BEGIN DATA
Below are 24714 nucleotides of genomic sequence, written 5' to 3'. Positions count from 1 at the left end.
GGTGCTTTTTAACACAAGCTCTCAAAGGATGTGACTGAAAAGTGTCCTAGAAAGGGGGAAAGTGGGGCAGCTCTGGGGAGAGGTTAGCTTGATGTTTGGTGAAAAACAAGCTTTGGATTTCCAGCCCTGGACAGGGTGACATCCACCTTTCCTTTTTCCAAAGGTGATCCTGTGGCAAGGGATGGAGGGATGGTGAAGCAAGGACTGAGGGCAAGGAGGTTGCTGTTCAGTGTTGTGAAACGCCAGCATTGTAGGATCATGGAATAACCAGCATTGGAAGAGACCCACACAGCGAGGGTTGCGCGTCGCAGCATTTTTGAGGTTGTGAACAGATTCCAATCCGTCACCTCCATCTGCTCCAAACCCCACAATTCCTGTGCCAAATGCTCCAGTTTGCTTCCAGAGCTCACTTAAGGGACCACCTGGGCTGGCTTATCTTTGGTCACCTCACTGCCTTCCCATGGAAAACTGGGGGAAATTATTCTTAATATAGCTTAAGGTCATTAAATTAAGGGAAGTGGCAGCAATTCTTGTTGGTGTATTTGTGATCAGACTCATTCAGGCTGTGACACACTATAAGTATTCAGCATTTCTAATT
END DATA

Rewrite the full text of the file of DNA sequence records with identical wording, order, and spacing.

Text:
Below are 24714 nucleotides of genomic sequence, written 5' to 3'. Positions count from 1 at the left end.
GGTGCTTTTTAACACAAGCTCTCAAAGGATGTGACTGAAAAGTGTCCTAGAAAGGGGGAAAGTGGGGCAGCTCTGGGGAGAGGTTAGCTTGATGTTTGGTGAAAAACAAGCTTTGGATTTCCAGCCCTGGACAGGGTGACATCCACCTTTCCTTTTTCCAAAGGTGATCCTGTGGCAAGGGATGGAGGGATGGTGAAGCAAGGACTGAGGGCAAGGAGGTTGCTGTTCAGTGTTGTGAAACGCCAGCATTGTAGGATCATGGAATAACCAGCATTGGAAGAGACCCACACAGCGAGGGTTGCGCGTCGCAGCATTTTTGAGGTTGTGAACAGATTCCAATCCGTCACCTCCATCTGCTCCAAACCCCACAATTCCTGTGCCAAATGCTCCAGTTTGCTTCCAGAGCTCACTTAAGGGACCACCTGGGCTGGCTTATCTTTGGTCACCTCACTGCCTTCCCATGGAAAACTGGGGGAAATTATTCTTAATATAGCTTAAGGTCATTAAATTAAGGGAAGTGGCAGCAATTCTTGTTGGTGTATTTGTGATCAGACTCATTCAGGCTGTGACACACTATAAGTATTCAGCATTTCTAATT